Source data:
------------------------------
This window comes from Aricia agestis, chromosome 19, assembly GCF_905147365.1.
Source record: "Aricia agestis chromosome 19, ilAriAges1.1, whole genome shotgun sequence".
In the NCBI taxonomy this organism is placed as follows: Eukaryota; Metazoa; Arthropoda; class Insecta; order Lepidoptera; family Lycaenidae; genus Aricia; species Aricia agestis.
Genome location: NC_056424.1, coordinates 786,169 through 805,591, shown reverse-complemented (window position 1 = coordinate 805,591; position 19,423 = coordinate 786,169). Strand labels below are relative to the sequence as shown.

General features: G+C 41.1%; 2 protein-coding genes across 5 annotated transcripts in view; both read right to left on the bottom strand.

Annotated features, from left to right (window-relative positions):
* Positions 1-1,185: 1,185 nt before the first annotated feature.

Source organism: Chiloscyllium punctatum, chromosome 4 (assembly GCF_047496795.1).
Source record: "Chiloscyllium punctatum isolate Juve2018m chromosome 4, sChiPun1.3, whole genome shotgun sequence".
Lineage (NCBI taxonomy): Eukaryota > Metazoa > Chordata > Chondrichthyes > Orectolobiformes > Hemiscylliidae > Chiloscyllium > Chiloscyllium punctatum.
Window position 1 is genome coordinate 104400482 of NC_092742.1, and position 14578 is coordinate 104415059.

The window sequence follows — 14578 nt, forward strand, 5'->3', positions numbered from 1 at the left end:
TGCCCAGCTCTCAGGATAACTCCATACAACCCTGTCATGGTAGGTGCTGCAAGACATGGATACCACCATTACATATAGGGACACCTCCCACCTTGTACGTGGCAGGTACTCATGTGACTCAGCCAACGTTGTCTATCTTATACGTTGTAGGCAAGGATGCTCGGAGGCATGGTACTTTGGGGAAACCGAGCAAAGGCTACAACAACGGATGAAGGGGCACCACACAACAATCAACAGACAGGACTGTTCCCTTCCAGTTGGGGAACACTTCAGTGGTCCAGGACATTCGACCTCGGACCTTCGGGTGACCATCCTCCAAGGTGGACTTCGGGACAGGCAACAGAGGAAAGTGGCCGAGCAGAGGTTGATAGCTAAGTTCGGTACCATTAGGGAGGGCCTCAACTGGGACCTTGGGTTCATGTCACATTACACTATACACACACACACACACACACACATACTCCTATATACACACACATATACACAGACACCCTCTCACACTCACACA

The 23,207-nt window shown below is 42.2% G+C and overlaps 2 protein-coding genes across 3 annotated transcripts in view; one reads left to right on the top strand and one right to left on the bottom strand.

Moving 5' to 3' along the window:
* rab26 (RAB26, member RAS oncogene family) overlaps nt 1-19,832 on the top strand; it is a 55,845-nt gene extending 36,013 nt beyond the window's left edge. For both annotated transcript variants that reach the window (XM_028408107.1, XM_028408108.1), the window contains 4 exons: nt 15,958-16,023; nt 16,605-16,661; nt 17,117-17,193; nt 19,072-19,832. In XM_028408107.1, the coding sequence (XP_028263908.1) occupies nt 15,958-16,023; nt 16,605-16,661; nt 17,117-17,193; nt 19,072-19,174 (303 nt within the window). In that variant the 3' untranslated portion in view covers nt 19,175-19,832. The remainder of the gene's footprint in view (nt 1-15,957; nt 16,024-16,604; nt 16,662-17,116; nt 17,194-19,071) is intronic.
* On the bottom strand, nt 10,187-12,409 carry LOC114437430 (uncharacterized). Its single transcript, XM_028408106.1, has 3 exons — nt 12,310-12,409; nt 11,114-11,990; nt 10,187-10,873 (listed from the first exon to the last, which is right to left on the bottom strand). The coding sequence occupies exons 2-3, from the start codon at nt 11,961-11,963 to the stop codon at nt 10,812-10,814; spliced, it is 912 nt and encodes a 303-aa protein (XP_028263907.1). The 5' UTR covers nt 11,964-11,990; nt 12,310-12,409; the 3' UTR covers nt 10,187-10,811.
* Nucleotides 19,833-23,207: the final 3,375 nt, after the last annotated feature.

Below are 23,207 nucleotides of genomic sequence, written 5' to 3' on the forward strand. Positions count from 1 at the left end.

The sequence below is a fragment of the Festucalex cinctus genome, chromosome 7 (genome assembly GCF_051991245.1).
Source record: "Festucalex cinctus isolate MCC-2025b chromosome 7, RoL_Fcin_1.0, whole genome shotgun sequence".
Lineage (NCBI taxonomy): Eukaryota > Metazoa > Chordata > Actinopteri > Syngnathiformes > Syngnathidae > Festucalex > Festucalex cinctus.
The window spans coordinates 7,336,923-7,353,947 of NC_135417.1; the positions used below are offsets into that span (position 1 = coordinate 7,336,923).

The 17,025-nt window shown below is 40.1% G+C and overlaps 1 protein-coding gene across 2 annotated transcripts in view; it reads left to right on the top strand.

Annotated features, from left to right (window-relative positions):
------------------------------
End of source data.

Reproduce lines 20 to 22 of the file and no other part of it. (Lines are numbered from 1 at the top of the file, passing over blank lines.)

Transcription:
The sequence below is a fragment of the Festucalex cinctus genome, chromosome 7 (genome assembly GCF_051991245.1).
Source record: "Festucalex cinctus isolate MCC-2025b chromosome 7, RoL_Fcin_1.0, whole genome shotgun sequence".
Lineage (NCBI taxonomy): Eukaryota > Metazoa > Chordata > Actinopteri > Syngnathiformes > Syngnathidae > Festucalex > Festucalex cinctus.